There is a widespread perception in Russia that Soviet school education was the strongest in the world. To what extent is this notion true, and to what extent is it distorted by nostalgia for the Soviet past?
To answer this question, we must first define what we take to be the strength of the national educational system. I would suggest that it ultimately boils down to two main components: on the one hand, equality of access to education for every citizen and, on the other hand, the knowledge and skills that children acquire throughout their schooling.
In terms of access to schooling, the Soviet school was undoubtedly very strong. Already by the middle of the twentieth century, 100 percent of children attended elementary school, and although this figure fluctuated slightly later, it always remained very high.
The same can be said of the number of years that children spent in school on average. Not every country has a school standard of 8/10 years. For example, even today in China, the average number of years of schooling does not exceed 8.
But was the content of schooling of good quality and how was it to be assessed?
Usually it is assessed through two prisms: first, through subject knowledge, that is, literally, what students know about a subject; and second, through meta-skills, such as how to think critically and creatively, solve non-standard problems, conduct independent research, and so forth.
In terms of knowledge, defenders of Soviet schooling usually cite the victories of Soviet students in numerous international physics and mathematics Olympiads. Soviet math textbooks, they say, can be used in schools even today! There is some truth in these words.
It cannot be denied that the USSR had an outstanding network of specialized mathematics schools, from which prize-winners and great scientists emerged regularly. Does this speak to the strength of the educational system as a whole? To me this connection is not obvious.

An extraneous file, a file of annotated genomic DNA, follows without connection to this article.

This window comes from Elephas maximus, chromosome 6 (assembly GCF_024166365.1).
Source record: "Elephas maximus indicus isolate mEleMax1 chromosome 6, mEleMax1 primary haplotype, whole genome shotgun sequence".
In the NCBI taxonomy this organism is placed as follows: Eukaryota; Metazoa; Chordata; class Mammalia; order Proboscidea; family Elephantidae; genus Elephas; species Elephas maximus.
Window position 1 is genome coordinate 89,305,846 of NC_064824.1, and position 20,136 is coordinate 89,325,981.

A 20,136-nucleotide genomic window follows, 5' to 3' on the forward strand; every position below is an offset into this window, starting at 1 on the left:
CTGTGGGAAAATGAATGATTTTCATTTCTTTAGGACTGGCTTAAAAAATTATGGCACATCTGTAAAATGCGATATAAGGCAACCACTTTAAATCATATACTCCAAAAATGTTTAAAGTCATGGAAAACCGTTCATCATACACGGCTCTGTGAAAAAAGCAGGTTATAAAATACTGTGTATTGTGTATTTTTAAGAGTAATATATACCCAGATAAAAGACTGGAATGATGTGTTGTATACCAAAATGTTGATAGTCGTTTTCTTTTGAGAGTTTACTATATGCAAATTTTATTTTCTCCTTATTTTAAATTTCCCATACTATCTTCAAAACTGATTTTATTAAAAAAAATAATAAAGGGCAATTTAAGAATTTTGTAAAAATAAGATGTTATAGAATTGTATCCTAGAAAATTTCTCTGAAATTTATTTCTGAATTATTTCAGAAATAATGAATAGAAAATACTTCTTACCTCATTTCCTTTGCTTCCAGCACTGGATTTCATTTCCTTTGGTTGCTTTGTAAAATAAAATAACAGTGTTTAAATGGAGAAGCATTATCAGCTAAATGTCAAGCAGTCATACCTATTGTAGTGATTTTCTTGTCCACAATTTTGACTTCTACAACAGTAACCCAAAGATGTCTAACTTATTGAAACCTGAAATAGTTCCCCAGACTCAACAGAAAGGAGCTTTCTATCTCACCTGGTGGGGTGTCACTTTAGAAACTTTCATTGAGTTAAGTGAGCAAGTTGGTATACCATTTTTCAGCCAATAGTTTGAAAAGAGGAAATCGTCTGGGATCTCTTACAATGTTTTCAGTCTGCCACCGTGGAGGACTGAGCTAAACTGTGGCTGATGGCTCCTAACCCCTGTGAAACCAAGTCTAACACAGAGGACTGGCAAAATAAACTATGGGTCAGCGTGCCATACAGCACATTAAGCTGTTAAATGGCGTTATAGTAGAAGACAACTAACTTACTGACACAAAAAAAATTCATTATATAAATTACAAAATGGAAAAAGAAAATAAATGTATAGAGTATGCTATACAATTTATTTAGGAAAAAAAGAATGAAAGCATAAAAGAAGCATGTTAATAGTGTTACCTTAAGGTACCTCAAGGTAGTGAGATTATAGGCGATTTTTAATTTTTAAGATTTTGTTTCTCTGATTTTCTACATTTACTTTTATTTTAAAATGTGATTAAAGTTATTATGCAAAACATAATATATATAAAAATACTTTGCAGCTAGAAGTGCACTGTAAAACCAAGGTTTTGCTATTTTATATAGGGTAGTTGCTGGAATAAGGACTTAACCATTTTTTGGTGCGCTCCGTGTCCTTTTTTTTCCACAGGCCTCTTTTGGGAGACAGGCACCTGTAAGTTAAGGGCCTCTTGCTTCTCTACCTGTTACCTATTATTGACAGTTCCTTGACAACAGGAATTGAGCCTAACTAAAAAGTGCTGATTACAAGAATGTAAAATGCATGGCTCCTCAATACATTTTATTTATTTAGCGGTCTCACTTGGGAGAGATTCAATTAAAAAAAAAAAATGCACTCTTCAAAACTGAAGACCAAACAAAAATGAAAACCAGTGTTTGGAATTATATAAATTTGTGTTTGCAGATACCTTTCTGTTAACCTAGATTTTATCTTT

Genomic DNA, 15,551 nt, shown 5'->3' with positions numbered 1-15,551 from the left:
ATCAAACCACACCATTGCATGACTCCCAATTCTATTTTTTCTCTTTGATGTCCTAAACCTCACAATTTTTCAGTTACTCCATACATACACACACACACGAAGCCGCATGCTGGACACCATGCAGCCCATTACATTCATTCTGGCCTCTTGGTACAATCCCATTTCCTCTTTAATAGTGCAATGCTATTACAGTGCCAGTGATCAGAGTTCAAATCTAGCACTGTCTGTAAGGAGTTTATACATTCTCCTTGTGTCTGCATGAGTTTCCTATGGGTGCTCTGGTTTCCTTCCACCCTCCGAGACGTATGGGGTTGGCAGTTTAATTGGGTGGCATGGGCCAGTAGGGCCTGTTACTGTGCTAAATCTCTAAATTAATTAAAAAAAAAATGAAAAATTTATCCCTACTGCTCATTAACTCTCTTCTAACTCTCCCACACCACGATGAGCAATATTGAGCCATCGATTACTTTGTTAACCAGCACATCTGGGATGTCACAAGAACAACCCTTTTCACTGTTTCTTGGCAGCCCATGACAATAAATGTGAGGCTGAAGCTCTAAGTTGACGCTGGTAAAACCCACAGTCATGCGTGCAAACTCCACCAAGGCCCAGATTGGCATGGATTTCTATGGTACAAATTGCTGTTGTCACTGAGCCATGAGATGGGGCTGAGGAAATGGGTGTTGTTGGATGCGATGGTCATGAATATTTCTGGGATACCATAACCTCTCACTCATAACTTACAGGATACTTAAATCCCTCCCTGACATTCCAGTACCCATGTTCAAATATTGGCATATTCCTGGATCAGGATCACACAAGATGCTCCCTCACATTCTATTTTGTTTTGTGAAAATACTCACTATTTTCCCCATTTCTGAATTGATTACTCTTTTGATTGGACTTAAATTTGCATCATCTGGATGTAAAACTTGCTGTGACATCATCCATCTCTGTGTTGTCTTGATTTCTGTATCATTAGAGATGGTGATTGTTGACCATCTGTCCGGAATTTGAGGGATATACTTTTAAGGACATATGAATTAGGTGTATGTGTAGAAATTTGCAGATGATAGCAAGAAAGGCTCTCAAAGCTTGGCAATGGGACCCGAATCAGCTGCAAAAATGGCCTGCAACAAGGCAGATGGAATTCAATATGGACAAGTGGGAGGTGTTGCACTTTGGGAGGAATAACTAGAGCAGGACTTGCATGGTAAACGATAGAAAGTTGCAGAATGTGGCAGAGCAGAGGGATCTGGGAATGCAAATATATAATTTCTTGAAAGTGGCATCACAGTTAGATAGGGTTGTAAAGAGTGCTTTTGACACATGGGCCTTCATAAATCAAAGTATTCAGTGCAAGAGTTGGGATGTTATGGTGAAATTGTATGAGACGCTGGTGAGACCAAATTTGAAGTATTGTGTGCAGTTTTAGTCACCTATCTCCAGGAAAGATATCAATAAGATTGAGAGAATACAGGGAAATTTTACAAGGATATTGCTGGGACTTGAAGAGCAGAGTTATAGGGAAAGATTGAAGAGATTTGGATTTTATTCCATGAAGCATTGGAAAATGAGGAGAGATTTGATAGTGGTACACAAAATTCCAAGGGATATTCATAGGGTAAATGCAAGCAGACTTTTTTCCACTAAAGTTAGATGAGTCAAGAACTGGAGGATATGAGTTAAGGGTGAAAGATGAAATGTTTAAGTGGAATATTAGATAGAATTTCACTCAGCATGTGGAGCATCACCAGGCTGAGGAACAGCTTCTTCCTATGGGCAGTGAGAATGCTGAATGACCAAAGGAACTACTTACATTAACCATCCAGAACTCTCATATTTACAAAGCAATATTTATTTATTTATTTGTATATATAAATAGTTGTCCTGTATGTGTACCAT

But for the sake of clarity of argument we can admit: there was a strong mathematics education in the Soviet Union. But perhaps education is not limited to mathematics, and to be fair we need to look at other subjects as well.
Let's ask, was the Soviet history education strong? What was on the school social studies curriculum? Did students know how the economy worked? Or were all of the humanities subjects so emasculated and ideologized that today it's impossible to pick up these textbooks without crying?
What did Soviet schoolchildren get out of their literature classes? Did he know the poems of Mandelstam or Tsvetaeva, the novels of Pasternak or Solzhenitsyn? And finally: how many foreign languages did the average Soviet schoolboy know? On average less than one.
But the saddest thing is that education is not the ability to reproduce the right answer or solve this or that standard problem.
And if we judge the quality of Soviet education by its victory at mathematical Olympiads, then let us also judge it by how easily a Soviet person went to mass healing sessions with Anatoly Kashpirovsky, or gave his money to the famous financial pyramids of the Nineties, or, finally, by how confused a Soviet person became after the fall of the USSR in the face of the big world. A world he had never been taught to interact with.